Whatever kind of photography you’re into, there will likely come a time when you want to get closer to your subject using a longer telephoto lens. But do you buy another lens for your kit bag or an extender?
Extenders or teleconverters fit between your SLR camera body and the lens and increase the focal length typically by 1.4x or 2x. So 200mm becomes 280mm (1.4x) or 400mm (2x), 300mm becomes 420mm or 600mm and so on.
Teleconverters are specific to the camera system being used, as they must have the correct lens mount for the system in use, i.e. a Nikon extender cannot be used on a Canon body and vice versa. Third party manufacturers, such as Sigma, offer models for various camera systems, so do check you’re buying the right one.
Pros and Cons
Like everything in life there are upsides and downsides to using teleconverters rather than a dedicated long lens. Things to consider:
|Cost||Adding a teleconverter is typically way less expensive than buying another lens, especially when you get to the 400mm territory.|
|Weight||Even the combined weight of a teleconverter and lens will be less than the weight of an equivalent dedicated lens – just think of the sports photographers at football matches, tennis or motorsport!|
|Maximum aperture||Adding a 1.4x teleconverter will reduce the maximum aperture of your lens by 1 stop, e.g. f2.8 becomes f4. A 2x loses 2 stops, so that f2.8 becomes f5.6.|
|Speed of focusing||A dedicated prime or zoom long lens will perform better when focussing than a lens combined with a teleconveter, so if very fast, accurate focus is critical, maybe a teleconverter isn’t for you.|
|Minimum focus distance||With a teleconverter, your lens keeps its minimum focus distance, quite useful perhaps as an alternative to a dedicated macro lens.|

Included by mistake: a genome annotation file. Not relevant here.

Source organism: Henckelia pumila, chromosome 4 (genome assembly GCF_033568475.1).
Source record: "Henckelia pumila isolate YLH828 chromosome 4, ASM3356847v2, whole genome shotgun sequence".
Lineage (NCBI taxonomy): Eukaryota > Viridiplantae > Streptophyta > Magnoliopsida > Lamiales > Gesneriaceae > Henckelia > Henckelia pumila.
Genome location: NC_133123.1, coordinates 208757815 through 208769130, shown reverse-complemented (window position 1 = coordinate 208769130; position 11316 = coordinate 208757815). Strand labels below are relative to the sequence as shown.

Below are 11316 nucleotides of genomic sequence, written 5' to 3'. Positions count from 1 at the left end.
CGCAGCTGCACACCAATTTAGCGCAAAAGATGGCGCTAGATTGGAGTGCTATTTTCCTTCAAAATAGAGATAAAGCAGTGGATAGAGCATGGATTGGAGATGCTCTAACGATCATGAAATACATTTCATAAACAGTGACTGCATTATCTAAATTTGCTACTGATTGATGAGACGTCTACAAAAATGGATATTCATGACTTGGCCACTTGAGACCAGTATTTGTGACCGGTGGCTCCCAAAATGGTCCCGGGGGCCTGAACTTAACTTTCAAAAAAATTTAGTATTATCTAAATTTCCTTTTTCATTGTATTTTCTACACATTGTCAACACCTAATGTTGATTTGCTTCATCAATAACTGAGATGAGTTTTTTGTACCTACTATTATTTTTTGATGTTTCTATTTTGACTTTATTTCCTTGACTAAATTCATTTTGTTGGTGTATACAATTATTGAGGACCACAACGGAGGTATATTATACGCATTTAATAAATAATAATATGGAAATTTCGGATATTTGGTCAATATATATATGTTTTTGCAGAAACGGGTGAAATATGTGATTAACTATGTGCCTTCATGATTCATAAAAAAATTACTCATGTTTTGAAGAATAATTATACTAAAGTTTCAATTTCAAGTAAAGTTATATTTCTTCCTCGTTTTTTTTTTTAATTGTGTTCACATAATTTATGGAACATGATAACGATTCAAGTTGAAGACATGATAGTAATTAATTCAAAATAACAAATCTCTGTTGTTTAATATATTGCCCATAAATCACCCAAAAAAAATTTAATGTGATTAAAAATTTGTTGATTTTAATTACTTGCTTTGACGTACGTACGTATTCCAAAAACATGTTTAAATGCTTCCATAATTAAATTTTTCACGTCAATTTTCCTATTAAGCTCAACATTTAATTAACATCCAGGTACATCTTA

|Image quality||Although extenders have improved over the years, you’re still adding extra glass to your setup and that means more image degradation, but it may still be acceptable.|
One other critical factor to look out for is whether a camera body/lens/teleconverter combination will still be able to use auto-focus. For example, if your camera needs f5.6 to use autofocus, then adding a 2x converter to say an f4 maximum aperture lens, means you’ll be forced into using manual focus, why? Well that f4 lens, with a 2x becomes an f8 maximum aperture (you lose 2 stops with a 2x and 1 stop with 1.4x). This reduces the amount of light entering the camera and with an f5.6 needed for auto-focus, you’re stuck with manual focus.
Some cameras allow auto-focus at f8, e.g. Canon’s EOS 1DX and 5D MkIII, so the combo above will work. Alternatively, an f2.8 lens plus 2x, which results in f5.6 max aperture, would be able to use autofocus.
Make sure you know what your camera/lens/extender combo would do before you buy!